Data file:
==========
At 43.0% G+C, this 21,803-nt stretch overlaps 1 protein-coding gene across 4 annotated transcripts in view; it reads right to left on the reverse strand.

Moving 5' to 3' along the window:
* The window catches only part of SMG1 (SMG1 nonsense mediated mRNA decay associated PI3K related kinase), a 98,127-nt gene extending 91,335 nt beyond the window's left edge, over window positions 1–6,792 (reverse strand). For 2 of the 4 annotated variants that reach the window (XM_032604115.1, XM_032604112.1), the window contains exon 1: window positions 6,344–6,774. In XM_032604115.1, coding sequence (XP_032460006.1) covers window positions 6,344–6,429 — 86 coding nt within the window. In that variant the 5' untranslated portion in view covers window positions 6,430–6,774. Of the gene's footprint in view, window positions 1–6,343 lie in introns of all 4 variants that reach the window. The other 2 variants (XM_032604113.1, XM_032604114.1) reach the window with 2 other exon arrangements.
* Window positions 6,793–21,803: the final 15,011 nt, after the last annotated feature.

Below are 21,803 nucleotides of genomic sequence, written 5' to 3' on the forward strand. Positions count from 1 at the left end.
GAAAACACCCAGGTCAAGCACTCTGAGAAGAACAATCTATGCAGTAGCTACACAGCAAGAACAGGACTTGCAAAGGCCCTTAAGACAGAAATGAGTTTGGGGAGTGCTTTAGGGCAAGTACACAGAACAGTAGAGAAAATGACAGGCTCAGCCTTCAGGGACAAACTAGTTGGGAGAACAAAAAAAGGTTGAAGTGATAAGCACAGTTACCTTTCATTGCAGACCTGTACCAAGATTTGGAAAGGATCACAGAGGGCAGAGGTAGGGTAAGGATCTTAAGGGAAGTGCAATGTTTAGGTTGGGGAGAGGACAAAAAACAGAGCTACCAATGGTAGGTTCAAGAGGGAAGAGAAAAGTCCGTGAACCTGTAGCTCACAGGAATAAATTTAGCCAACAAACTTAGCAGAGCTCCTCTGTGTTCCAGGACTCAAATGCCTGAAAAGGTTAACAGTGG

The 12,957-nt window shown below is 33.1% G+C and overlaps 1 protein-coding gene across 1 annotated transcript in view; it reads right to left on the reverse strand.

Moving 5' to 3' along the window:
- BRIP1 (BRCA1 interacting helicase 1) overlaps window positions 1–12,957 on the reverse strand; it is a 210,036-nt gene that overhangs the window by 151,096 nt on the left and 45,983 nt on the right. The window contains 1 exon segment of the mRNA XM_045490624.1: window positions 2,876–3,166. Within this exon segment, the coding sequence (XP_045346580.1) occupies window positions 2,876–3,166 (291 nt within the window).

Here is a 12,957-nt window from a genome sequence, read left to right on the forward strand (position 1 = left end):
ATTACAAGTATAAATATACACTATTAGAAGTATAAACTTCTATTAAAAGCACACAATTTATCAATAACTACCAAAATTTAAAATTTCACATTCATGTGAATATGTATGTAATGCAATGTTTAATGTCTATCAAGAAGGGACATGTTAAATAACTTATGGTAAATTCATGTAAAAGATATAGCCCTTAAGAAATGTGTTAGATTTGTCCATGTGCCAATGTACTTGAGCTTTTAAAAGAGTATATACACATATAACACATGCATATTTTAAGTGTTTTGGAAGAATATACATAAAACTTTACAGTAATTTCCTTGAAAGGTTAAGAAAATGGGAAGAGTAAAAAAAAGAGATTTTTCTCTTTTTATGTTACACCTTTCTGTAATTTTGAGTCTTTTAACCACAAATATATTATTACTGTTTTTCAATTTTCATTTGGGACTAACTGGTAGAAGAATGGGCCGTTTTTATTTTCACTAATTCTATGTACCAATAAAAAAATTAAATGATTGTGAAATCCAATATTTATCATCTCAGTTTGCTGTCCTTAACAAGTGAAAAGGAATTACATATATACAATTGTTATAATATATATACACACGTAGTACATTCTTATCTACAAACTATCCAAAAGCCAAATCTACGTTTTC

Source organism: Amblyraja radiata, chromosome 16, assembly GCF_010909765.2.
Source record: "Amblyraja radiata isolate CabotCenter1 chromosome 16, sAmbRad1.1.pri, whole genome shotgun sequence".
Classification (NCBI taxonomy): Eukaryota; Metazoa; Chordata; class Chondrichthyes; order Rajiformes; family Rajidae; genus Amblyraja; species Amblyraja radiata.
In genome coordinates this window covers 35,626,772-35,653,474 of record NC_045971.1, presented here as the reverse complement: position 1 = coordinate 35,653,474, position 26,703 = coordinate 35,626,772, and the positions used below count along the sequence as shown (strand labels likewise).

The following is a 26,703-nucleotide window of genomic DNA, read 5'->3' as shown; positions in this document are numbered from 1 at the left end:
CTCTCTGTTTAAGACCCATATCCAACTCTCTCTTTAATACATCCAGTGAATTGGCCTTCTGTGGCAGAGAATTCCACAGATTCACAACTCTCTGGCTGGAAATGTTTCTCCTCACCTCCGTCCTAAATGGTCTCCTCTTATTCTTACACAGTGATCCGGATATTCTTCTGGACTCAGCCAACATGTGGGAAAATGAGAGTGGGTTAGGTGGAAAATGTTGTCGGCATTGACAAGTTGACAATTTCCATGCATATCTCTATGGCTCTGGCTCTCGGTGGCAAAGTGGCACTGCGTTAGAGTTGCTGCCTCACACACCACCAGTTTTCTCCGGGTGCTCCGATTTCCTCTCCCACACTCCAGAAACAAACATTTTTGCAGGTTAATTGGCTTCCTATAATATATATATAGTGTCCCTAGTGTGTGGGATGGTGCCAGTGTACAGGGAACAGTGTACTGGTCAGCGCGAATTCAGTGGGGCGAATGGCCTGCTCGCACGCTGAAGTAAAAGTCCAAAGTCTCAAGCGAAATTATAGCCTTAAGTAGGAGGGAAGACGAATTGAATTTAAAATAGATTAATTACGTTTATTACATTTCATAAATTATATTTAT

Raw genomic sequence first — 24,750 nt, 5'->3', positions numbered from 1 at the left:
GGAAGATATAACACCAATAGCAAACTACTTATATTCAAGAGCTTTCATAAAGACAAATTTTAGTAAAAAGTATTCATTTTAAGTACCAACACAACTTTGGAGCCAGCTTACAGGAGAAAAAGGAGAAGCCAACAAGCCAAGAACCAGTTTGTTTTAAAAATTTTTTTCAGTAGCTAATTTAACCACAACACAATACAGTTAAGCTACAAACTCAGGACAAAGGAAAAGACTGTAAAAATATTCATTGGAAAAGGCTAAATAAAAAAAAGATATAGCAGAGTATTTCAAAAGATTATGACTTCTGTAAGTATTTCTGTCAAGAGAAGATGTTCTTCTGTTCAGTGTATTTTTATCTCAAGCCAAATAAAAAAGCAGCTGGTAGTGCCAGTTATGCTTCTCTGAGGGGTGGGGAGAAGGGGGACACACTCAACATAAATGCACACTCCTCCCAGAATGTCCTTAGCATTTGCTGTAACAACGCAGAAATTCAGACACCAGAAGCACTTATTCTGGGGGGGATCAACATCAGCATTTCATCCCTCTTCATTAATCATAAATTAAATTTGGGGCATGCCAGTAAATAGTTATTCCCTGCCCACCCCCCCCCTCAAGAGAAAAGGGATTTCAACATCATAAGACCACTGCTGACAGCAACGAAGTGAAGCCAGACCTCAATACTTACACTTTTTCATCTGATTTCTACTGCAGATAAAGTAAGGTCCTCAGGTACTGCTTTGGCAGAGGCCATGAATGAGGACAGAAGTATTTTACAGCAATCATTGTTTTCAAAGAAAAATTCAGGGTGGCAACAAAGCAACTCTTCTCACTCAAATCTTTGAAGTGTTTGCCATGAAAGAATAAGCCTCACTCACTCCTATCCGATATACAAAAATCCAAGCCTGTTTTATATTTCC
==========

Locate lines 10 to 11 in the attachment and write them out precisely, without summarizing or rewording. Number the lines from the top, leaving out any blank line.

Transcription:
Here is a 12,957-nt window from a genome sequence, read left to right on the forward strand (position 1 = left end):
ATTACAAGTATAAATATACACTATTAGAAGTATAAACTTCTATTAAAAGCACACAATTTATCAATAACTACCAAAATTTAAAATTTCACATTCATGTGAATATGTATGTAATGCAATGTTTAATGTCTATCAAGAAGGGACATGTTAAATAACTTATGGTAAATTCATGTAAAAGATATAGCCCTTAAGAAATGTGTTAGATTTGTCCATGTGCCAATGTACTTGAGCTTTTAAAAGAGTATATACACATATAACACATGCATATTTTAAGTGTTTTGGAAGAATATACATAAAACTTTACAGTAATTTCCTTGAAAGGTTAAGAAAATGGGAAGAGTAAAAAAAAGAGATTTTTCTCTTTTTATGTTACACCTTTCTGTAATTTTGAGTCTTTTAACCACAAATATATTATTACTGTTTTTCAATTTTCATTTGGGACTAACTGGTAGAAGAATGGGCCGTTTTTATTTTCACTAATTCTATGTACCAATAAAAAAATTAAATGATTGTGAAATCCAATATTTATCATCTCAGTTTGCTGTCCTTAACAAGTGAAAAGGAATTACATATATACAATTGTTATAATATATATACACACGTAGTACATTCTTATCTACAAACTATCCAAAAGCCAAATCTACGTTTTC